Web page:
The “what do you want” hand gesture.
This is undoubtedly one of the most famous Italian hand gestures because it is actually the most used among the whole Italian population. It is so famous that there is an emoji representing it! ?
It is always followed by these expressions:
- “Ma cosa vuoi?!” (What do you want?)
- “Cos’hai da guardare?!” (Why are you looking at me?)
- “Ma cosa (cazzo) fai?!” (What are you fucking doing?)
This hand gesture has a very bad connotation in Italian, so please keep in mind that you mustn’t use it very frequently!
Here you can see an example of an Italian football player using during the Italy-Austria match in the European Championship 2021 after the referee called a foul.
The “are you mad?!” hand gesture
As you may already have noticed, sometimes Italians use hand gestures when dealing with people we generally don’t like or when we are angry. This specific hand gesture in Italian is used followed by the expression “Ma ce la fai (a capire quello che voglio dire)?” e “Sei completamente andato!” that translate to “Can you understand what I want to say?” or “You are completely mad!” So, also in this case you need to be careful while using this hand gesture!
The “I don’t give a f*ck” hand gesture.
This is also one of the most used hand gestures in Italian language, especially when someone tells us something we are supposed consider, but we are actually not interested in.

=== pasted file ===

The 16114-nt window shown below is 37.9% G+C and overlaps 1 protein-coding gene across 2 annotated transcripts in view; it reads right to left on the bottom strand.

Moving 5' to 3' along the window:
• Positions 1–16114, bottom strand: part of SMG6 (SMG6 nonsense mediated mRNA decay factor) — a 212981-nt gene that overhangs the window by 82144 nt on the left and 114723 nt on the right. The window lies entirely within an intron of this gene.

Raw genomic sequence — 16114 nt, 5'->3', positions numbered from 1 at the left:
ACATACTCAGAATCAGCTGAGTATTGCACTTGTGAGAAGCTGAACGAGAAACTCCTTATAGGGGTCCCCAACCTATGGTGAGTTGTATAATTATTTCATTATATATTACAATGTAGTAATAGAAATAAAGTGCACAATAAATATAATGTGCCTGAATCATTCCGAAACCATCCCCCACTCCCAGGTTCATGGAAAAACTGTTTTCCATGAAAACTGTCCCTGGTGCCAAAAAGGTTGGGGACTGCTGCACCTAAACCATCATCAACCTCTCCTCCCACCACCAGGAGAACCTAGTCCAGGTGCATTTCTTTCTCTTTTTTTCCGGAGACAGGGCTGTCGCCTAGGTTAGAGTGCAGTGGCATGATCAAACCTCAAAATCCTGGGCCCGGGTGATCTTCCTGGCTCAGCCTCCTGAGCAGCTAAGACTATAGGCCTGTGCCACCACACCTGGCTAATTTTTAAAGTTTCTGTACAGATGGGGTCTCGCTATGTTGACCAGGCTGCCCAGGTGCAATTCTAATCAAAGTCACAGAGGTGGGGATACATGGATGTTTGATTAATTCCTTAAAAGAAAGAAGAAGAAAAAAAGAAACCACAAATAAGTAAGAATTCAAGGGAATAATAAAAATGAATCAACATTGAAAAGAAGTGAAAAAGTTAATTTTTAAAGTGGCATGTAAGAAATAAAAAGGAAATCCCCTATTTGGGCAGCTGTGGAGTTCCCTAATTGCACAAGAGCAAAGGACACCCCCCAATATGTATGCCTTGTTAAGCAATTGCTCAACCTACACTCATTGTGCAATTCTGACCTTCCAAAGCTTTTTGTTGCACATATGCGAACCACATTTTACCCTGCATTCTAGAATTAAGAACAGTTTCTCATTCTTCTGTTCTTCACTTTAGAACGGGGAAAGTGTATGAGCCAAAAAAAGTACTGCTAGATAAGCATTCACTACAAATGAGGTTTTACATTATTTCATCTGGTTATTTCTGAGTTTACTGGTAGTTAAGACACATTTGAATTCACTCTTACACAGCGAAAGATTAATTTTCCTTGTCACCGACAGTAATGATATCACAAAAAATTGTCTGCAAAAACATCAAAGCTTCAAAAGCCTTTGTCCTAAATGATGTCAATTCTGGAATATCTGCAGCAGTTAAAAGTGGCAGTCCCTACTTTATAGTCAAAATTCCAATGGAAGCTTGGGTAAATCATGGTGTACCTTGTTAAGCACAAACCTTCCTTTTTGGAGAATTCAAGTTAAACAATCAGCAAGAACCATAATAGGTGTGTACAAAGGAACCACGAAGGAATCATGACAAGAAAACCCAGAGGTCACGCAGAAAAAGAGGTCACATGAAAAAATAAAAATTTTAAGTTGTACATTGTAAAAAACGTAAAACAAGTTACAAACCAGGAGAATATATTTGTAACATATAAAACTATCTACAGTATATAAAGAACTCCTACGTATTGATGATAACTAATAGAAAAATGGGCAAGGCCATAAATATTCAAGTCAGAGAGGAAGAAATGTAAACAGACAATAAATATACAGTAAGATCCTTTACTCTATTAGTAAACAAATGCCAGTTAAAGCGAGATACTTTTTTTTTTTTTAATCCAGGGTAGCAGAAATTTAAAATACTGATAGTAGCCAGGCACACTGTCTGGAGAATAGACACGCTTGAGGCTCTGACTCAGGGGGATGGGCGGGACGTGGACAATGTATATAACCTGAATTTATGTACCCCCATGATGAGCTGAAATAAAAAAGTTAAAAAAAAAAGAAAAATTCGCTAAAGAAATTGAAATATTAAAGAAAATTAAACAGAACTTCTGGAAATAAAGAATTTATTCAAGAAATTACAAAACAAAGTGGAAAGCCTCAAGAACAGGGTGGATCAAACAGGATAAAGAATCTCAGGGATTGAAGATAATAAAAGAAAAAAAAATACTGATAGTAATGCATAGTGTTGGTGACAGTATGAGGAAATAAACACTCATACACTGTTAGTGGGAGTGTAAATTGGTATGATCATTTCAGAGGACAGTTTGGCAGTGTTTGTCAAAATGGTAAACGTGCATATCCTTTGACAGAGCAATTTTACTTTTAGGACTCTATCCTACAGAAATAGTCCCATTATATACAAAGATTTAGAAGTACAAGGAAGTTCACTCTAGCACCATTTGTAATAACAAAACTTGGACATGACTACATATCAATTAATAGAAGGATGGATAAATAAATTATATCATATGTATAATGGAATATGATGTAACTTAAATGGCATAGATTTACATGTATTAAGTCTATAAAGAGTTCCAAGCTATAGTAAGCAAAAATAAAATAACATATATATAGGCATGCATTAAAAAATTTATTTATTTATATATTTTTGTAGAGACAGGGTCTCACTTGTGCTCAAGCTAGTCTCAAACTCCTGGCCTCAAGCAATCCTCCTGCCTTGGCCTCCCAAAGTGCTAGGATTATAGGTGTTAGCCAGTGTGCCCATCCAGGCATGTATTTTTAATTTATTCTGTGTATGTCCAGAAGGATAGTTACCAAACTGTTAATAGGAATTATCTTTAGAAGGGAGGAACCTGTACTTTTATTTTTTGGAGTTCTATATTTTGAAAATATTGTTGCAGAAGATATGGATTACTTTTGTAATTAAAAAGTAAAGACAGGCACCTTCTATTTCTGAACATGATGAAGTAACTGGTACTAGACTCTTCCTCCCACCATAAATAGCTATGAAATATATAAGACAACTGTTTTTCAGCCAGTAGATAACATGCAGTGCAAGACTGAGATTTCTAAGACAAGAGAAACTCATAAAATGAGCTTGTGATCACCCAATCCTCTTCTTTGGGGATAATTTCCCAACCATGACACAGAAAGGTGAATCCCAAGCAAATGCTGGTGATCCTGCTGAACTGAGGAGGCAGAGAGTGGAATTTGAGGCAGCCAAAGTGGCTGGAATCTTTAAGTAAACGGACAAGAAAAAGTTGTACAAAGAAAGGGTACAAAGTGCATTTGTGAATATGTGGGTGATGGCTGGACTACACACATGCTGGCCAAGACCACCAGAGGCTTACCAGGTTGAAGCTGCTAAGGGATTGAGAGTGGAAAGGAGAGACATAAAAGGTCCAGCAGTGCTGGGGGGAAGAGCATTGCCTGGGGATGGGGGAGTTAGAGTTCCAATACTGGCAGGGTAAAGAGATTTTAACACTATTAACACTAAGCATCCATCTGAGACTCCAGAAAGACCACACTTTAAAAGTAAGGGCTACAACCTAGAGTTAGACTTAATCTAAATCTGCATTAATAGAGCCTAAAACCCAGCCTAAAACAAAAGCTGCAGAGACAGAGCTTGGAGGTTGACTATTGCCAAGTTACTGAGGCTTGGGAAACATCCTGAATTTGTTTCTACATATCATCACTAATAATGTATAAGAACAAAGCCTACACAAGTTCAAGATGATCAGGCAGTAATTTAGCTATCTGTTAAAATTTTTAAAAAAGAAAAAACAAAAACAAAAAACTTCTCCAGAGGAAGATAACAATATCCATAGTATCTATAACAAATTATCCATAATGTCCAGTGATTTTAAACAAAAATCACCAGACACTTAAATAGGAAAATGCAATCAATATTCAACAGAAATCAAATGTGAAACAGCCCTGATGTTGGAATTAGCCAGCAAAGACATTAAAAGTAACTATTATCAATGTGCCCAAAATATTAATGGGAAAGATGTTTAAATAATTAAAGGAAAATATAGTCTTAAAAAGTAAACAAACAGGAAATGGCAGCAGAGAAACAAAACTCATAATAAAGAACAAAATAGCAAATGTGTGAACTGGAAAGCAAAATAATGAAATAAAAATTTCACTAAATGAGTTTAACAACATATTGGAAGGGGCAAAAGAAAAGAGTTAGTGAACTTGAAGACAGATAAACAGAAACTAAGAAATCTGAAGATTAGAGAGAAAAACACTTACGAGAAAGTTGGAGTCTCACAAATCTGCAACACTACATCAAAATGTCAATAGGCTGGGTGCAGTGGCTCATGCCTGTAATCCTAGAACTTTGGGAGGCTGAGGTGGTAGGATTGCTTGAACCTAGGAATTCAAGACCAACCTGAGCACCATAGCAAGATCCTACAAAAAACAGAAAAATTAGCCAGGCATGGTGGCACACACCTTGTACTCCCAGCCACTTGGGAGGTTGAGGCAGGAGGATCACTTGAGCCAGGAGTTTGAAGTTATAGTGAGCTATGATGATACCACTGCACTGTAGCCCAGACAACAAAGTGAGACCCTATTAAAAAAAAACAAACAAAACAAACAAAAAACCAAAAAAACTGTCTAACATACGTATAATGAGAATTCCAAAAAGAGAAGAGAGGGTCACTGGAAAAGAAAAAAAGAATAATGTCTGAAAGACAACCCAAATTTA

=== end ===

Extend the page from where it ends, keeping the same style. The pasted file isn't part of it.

The “F*ck you” hand gesture
This Italian hand gesture is also known as the “umbrella gesture”. It can be made in two ways.
The first one is the most complicate because you have to hit your forearm with the palm of the other hand. The second way simply consists in “throwing” your hand in front of you keeping it slightly above the level of your ear.
I’m keeping this guide updated!
Keep calm! This handbook about Italian hand gestures is being constantly updated to grant you the best experience with my blog.
If you want to boost you language skills, why don’t you subscribe to “Il primo puntino” my weekly newsletter that focuses on idioms and lexicon.
Due piccioni con una fava!
Italian hand gestures made by Italian people
As you may have already noticed, the concept of hand gestures in Italian is very important. This characteristic is used by foreigners to mock us because it is a distinctive sign of Italian culture.
Dolce&Gabbana and Italian hand gestures
Dolce&Gabbana, the famous fashion brand, has realized a short video that shows Italian models making Italian hand gestures while explaining them! Enjoy!
It’s not only pop culture!
Hand gestures are so important in Italian that Bruno Munari, a famous Italian designer, artist and designer, created the following appendix for dictionaries in Italian: “Speak Italian: The Fine Art Of The Gesture : A Supplement to the Italian Dictionary“.
I hope that this handbook helped you in understanding Italian hand gestures and enhanced your knowledge and curiosity towards Italian culture!
Altro da Puntini sulle i
- The best time to start to learn a new language was yesterday
- 3 easy steps to form the past participle in Italian (+BONUS)
- 5 Italian traditions to “Mamma mia!” your Christmas
- Lettere doppie che fanno la differenza: 5 salvavita dell’italiano
- 3 modi di dire con la parola spugna